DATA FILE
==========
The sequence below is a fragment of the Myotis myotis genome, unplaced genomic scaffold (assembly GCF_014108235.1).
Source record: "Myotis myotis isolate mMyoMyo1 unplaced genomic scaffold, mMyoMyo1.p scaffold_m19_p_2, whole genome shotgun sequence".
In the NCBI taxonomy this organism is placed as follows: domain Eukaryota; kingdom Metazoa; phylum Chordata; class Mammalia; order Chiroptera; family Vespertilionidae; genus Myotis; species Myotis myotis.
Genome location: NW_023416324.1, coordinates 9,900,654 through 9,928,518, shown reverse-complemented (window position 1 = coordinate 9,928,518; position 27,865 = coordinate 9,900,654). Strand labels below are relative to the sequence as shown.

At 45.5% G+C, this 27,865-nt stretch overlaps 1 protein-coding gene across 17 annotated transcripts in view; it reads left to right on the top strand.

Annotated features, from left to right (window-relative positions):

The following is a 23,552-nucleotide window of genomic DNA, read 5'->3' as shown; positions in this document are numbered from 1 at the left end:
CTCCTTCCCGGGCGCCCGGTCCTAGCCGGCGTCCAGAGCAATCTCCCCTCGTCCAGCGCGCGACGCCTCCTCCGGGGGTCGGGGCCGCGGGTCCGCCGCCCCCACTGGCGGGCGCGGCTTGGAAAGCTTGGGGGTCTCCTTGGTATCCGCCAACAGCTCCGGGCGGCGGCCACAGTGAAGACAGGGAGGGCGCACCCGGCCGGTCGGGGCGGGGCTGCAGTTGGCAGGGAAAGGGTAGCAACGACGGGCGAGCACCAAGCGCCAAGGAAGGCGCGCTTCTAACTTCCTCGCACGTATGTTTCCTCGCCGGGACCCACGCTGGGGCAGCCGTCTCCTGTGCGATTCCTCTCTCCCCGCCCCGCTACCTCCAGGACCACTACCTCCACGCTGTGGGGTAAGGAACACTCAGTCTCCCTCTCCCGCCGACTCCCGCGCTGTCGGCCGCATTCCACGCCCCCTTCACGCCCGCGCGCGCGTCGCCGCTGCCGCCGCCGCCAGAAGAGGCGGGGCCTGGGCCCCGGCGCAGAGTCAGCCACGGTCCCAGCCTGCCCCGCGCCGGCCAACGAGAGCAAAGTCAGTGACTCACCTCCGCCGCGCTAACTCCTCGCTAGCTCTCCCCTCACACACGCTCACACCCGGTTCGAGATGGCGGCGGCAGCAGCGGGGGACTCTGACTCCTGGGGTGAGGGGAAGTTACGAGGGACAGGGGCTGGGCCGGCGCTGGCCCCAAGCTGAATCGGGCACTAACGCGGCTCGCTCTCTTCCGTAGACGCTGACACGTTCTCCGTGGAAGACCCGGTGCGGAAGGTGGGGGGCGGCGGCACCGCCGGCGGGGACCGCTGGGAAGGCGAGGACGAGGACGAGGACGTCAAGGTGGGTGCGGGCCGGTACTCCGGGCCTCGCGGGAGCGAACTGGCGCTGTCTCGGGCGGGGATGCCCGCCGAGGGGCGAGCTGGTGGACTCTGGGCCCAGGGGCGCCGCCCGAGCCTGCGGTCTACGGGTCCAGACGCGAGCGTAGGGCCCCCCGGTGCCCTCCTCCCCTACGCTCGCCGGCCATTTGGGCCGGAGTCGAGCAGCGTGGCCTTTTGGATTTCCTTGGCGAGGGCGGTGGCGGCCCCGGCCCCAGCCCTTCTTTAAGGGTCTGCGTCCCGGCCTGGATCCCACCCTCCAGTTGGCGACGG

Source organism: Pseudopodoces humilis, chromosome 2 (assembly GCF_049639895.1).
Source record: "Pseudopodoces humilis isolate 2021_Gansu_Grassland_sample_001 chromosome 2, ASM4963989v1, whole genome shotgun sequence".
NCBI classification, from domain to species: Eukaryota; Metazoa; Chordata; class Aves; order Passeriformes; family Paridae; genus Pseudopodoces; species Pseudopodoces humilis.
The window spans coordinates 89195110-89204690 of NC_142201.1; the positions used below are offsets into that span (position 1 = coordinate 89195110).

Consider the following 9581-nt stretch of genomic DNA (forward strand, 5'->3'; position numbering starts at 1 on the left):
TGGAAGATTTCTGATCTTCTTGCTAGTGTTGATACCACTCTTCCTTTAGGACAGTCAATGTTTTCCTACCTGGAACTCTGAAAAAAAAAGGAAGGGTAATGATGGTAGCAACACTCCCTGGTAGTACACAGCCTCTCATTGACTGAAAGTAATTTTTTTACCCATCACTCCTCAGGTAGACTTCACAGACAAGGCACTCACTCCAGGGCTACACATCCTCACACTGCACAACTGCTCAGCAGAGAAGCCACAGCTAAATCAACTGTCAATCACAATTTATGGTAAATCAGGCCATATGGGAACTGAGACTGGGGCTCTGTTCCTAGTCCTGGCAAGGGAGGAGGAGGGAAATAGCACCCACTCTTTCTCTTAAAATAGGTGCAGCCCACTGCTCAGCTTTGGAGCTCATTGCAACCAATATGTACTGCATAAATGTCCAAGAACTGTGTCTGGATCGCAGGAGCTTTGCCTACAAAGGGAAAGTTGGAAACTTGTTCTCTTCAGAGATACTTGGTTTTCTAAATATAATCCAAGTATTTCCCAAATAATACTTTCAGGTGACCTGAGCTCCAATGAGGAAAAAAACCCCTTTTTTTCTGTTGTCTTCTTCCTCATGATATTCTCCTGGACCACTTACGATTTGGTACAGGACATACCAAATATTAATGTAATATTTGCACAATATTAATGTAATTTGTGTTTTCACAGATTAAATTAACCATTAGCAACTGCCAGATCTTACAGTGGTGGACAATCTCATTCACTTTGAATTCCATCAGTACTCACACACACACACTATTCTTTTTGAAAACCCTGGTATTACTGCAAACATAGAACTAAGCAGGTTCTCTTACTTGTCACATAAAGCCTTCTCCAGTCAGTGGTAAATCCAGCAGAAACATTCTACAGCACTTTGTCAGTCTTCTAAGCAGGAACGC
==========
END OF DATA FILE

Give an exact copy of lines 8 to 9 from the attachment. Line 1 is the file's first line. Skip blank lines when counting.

CTCCTTCCCGGGCGCCCGGTCCTAGCCGGCGTCCAGAGCAATCTCCCCTCGTCCAGCGCGCGACGCCTCCTCCGGGGGTCGGGGCCGCGGGTCCGCCGCCCCCACTGGCGGGCGCGGCTTGGAAAGCTTGGGGGTCTCCTTGGTATCCGCCAACAGCTCCGGGCGGCGGCCACAGTGAAGACAGGGAGGGCGCACCCGGCCGGTCGGGGCGGGGCTGCAGTTGGCAGGGAAAGGGTAGCAACGACGGGCGAGCACCAAGCGCCAAGGAAGGCGCGCTTCTAACTTCCTCGCACGTATGTTTCCTCGCCGGGACCCACGCTGGGGCAGCCGTCTCCTGTGCGATTCCTCTCTCCCCGCCCCGCTACCTCCAGGACCACTACCTCCACGCTGTGGGGTAAGGAACACTCAGTCTCCCTCTCCCGCCGACTCCCGCGCTGTCGGCCGCATTCCACGCCCCCTTCACGCCCGCGCGCGCGTCGCCGCTGCCGCCGCCGCCAGAAGAGGCGGGGCCTGGGCCCCGGCGCAGAGTCAGCCACGGTCCCAGCCTGCCCCGCGCCGGCCAACGAGAGCAAAGTCAGTGACTCACCTCCGCCGCGCTAACTCCTCGCTAGCTCTCCCCTCACACACGCTCACACCCGGTTCGAGATGGCGGCGGCAGCAGCGGGGGACTCTGACTCCTGGGGTGAGGGGAAGTTACGAGGGACAGGGGCTGGGCCGGCGCTGGCCCCAAGCTGAATCGGGCACTAACGCGGCTCGCTCTCTTCCGTAGACGCTGACACGTTCTCCGTGGAAGACCCGGTGCGGAAGGTGGGGGGCGGCGGCACCGCCGGCGGGGACCGCTGGGAAGGCGAGGACGAGGACGAGGACGTCAAGGTGGGTGCGGGCCGGTACTCCGGGCCTCGCGGGAGCGAACTGGCGCTGTCTCGGGCGGGGATGCCCGCCGAGGGGCGAGCTGGTGGACTCTGGGCCCAGGGGCGCCGCCCGAGCCTGCGGTCTACGGGTCCAGACGCGAGCGTAGGGCCCCCCGGTGCCCTCCTCCCCTACGCTCGCCGGCCATTTGGGCCGGAGTCGAGCAGCGTGGCCTTTTGGATTTCCTTGGCGAGGGCGGTGGCGGCCCCGGCCCCAGCCCTTCTTTAAGGGTCTGCGTCCCGGCCTGGATCCCACCCTCCAGTTGGCGACGG

Source organism: Pseudopodoces humilis, chromosome 2 (assembly GCF_049639895.1).